Loans 101: What are Private College Student Loans? Need a way to bridge the gap between government assistance and the cost of attending a university? Private college loans are an option, but get all of the facts before signing the dotted line.by Theresa Poulson
Paying for schooling can seem overwhelming, especially if federal and state aid only cover part of your education. But when all other options are exhausted, there is one last line of defense: private college loans. However, before applying for one, students need to make sure they’re being smart about their private loans.
How do private student loans work?
A private loan is a loan that you can take out with a private institution such as a bank or credit union, which earns money from the interest that you pay. Interest rates for education loans are often lower than other lines of credit, but they can still add up so students should always look for the lowest and most stable rate.
Should I take out a private college student loan?
Here are some tips to keep in mind when considering a private student loan:
- Check for free money first. Find out if you are eligible for federal and state aid such as scholarships and grants by filling out the Free Application for Federal Student Aid (FAFSA). The FAFSA process can also let you know if you're eligible for federally subsidized loans, which have lower interest rates (read more about how to get financial aid FAFSA).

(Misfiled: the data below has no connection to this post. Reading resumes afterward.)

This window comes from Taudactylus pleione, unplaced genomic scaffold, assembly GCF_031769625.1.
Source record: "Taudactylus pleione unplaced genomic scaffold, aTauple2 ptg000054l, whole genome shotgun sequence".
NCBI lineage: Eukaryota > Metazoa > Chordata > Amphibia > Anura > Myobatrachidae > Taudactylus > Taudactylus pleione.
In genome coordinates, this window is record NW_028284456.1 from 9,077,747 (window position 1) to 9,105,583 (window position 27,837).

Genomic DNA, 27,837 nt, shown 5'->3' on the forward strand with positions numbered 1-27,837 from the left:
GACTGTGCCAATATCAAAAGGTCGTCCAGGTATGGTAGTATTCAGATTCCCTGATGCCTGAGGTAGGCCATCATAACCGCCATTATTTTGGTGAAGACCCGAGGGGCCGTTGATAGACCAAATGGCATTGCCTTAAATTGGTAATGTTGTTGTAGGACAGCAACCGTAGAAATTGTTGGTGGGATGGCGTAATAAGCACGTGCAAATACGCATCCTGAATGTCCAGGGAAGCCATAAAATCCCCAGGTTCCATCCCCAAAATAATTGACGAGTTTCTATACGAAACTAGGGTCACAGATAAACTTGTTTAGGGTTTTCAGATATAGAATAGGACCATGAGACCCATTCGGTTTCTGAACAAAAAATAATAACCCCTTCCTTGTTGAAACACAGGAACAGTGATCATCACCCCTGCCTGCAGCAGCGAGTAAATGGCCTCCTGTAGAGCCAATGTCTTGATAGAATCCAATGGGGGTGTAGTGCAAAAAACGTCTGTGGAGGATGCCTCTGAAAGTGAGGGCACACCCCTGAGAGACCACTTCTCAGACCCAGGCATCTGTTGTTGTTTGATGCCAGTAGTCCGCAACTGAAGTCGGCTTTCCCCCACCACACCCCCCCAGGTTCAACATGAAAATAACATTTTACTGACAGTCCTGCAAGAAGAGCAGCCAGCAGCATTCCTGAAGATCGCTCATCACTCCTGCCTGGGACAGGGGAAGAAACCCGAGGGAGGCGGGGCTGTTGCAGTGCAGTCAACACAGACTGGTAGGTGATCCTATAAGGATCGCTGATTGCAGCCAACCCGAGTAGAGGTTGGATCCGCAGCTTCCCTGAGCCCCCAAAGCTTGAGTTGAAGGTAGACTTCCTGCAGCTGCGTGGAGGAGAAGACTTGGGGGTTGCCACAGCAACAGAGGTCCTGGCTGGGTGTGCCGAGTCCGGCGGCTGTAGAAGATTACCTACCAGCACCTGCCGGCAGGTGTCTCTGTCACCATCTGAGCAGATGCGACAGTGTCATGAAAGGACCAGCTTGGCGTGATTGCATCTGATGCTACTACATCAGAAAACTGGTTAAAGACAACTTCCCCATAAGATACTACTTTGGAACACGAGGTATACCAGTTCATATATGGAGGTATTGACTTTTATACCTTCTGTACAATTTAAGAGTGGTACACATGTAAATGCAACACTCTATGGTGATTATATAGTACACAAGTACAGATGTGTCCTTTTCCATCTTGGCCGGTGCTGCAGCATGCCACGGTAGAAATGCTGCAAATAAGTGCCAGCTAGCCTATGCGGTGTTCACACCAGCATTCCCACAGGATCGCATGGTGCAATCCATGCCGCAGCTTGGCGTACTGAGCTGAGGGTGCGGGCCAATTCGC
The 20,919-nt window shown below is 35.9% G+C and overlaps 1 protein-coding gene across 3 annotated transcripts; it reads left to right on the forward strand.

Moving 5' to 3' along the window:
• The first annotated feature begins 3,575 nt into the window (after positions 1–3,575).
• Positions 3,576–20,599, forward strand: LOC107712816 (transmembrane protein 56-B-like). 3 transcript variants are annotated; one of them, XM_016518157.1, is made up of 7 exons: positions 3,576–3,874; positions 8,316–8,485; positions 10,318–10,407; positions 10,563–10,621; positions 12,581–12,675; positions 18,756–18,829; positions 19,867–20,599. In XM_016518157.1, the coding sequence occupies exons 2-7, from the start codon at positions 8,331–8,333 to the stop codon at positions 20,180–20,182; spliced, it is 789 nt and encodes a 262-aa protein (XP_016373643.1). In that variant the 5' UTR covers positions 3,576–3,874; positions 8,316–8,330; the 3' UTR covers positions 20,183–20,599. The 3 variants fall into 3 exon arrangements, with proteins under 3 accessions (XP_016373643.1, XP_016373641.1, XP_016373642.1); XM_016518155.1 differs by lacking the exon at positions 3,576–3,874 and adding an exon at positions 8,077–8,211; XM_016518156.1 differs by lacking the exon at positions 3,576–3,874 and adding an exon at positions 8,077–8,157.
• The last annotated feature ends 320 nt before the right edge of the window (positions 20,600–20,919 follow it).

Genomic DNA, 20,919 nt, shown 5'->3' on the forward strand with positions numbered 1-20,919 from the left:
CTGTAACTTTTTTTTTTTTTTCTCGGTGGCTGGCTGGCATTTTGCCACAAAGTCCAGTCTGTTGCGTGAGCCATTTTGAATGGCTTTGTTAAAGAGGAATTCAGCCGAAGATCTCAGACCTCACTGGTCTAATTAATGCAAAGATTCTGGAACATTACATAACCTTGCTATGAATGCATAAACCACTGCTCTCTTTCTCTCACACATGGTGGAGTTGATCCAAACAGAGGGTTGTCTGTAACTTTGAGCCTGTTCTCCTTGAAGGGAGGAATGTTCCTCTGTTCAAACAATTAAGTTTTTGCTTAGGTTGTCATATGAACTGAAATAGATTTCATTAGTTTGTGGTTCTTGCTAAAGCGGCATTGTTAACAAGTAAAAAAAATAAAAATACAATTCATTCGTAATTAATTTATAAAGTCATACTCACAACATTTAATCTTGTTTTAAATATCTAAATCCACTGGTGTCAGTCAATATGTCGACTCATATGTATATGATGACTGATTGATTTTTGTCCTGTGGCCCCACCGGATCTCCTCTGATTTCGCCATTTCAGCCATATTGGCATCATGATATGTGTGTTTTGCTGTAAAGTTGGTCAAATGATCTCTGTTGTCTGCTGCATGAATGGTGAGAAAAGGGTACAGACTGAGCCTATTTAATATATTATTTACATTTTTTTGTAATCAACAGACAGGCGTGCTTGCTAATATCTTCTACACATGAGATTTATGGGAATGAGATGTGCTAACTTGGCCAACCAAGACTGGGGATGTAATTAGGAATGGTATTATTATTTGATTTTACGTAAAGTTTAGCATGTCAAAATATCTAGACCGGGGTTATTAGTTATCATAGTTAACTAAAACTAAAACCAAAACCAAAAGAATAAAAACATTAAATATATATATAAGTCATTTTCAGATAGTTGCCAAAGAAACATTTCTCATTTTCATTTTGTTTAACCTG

- Talk to your school. Colleges and universities often offer recommendations on where to apply for more funds. Plus, they might know of other ways to get grants, fellowships, or scholarships that might lower your private loan amount.
- Check your credit score. Private loans differ from federal loans in that banks and other private lenders could reject you or set a higher interest rate based on bad credit or a lack of credit history. Federal loans are granted often regardless of credit score or other financial issues but have limits.
- Talk to family and friends about co-signing. If you have no credit history, it's a good idea to begin conversations with trusted, credit-worthy individuals about the possibility of having them cosign your private loan.